Whitaker made his statements vouching for the integrity and trustworthiness of his client in the face of consumer complaints and at the same time that the FTC found that his client was “bilk[ing] thousands of consumers out of millions of dollars.” (Id.) Whitaker’s vouching for his client was calculated to lend respectability to a business that was not in fact respectable and mislead consumers whom the FTC found had been bilked.

Second, court documents filed by the FTC show that the company’s president, Scott Cooper, “used Mr. Whitaker to threaten them [frustrated consumers] as a former federal prosecutor.” (Id.) For example, Whitaker used his law firm’s email to tell one person complaining about his client that he was a former federal prosecutor and that “there could be serious civil and criminal consequences for you” if the man filed a complaint with the Better Business Bureau. (Id.) In dealing with a former associate of Cooper in a dispute, Whitaker “pointed out that he was a former U.S. attorney in Iowa. ‘I am familiar with your background and your history with Scott,’ Whitaker wrote. ‘Understand we take threats like this quite seriously.’” (Greg Farrell et al., FTC Emails Show Whitaker Fielded Gripes on Miami Firm, Bloomberg (Nov. 30, 2018).)

In reviewing the FTC documents concerning World Patent Marketing, which settled an FTC complaint by agreeing to pay $25 million and accepting a ban from the patent promotion business, one reporting team concluded, “A key takeaway from the FTC documents is that World Patent Marketing used Whitaker’s background as a U.S. attorney to impress potential clients and bully perceived enemies.” (Id.) A columnist for Vanity Fair reporting on Whitaker’s work for World Patent Marketing commented, “Whitaker’s most crucial role was arguably in using his prior work as a federal prosecutor to intimidate people when they realized the company was a scam.” (Bess Levin, Trump’s New A.G. Worked for Scam Firm That Threatened Victims with Krav-Maga Style Beatdowns, Vanity Fair (Nov. 8, 2018).)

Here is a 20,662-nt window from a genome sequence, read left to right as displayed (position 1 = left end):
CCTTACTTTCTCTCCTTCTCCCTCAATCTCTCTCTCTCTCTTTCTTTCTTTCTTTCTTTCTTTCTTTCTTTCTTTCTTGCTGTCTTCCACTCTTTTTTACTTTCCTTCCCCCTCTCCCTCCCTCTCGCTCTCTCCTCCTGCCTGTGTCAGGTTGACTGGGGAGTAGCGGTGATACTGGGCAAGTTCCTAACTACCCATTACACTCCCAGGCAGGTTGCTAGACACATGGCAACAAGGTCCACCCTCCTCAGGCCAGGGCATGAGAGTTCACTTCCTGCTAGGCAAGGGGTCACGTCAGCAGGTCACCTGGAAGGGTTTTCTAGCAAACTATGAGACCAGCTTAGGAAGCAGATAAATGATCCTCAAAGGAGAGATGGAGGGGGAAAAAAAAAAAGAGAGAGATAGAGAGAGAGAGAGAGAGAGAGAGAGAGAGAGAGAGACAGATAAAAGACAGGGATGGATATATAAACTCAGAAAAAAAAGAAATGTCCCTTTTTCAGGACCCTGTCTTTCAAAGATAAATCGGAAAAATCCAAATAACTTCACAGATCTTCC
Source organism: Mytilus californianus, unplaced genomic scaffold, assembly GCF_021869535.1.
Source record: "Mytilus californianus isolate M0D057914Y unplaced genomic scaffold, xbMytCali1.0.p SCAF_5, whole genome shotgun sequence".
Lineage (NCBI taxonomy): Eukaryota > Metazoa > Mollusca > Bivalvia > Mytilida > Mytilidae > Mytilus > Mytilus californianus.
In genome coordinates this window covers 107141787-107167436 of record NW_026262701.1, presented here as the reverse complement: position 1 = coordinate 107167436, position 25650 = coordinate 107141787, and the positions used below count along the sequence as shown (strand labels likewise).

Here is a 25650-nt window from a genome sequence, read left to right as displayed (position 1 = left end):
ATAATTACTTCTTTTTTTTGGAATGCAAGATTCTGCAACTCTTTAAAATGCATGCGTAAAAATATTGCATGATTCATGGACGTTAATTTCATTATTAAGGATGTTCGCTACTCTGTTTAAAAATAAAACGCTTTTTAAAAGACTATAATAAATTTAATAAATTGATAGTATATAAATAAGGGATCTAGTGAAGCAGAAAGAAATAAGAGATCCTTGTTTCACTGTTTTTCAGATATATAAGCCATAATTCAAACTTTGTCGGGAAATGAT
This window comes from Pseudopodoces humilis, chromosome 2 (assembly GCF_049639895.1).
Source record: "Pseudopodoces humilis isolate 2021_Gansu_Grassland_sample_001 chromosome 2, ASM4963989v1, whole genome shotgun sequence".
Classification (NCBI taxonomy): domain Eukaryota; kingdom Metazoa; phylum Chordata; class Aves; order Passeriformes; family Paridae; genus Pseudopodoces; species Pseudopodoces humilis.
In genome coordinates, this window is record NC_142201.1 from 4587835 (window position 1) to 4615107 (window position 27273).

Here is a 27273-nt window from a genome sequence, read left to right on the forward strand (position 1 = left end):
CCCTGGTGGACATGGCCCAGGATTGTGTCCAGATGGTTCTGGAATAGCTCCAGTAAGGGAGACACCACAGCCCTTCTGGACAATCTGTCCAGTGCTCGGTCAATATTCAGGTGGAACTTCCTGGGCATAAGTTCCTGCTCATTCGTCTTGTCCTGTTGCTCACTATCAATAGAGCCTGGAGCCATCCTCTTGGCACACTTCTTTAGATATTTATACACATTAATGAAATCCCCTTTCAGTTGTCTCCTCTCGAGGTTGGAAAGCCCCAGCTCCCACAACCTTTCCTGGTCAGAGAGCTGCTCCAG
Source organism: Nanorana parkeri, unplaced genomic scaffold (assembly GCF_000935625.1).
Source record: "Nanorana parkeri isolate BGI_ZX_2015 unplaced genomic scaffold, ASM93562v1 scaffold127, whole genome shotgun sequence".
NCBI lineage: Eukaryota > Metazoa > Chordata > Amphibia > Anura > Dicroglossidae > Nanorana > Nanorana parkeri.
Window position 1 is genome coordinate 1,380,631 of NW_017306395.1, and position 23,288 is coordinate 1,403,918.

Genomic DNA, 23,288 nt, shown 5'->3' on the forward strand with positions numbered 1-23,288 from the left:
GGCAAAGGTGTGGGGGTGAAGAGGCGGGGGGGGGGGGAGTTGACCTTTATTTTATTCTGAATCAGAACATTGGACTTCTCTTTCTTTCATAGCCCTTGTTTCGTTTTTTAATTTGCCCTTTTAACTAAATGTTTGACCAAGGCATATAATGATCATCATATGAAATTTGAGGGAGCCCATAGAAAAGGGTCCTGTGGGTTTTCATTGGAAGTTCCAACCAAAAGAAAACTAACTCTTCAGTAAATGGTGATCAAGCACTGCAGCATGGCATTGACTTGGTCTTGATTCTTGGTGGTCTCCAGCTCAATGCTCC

We believe that Whitaker’s use of his formal title and position as a U.S. attorney in Iowa served an improper purpose. In vouching for his client, Whitaker used the title and prestige of his former position to promote his client as a trustworthy and credible company, when, in fact, it was not. In referring to his former government position and title when fielding valid consumer complaints and dealing with a former associate of the company’s president, Whitaker implied that he had the ability to wield special expertise and influence in resolving matters favorably for his client in order to intimidate those at odds with World Patent Marketing. In both contexts, we believe Whitaker’s use of his former title was improper.

What About Using Former Titles in Other Contexts?

Again, there is no ethics authority directly on point considering former government lawyers using their former titles in other contexts, but the ABA ethics opinion concerning former judges using their prior judicial titles is instructive. When used outside of the practice of law, the Committee found that a judicial honorific would not be misleading, nor would it suggest some type of special influence, except in a situation where the former judge appears as an expert witness in a legal proceeding. (ABA Formal Op. 95-391 (1995).) The Committee also emphasized that “it is perfectly proper for a former judge to inform potential clients of his prior judicial experience,” provided “the description is accurate, and does not convey an implication of special influence.” (Id.)

The same reasoning holds true for a former government lawyer. The lawyer may list the former government title in his or her biographical information provided the description is accurate and does not imply special influence.

Under this analysis, when a former judge or government lawyer is not practicing law or appearing in a judicial proceeding in some capacity, using a former title for identification purposes would be proper. Former judges and former government lawyers frequently appear as commentators on television and in other media concerning trials, criminal investigations, important court decisions, and other legal matters. Using their former titles for identification purposes is appropriate and helps explain to the public both the commentator’s perspective and relevant experience.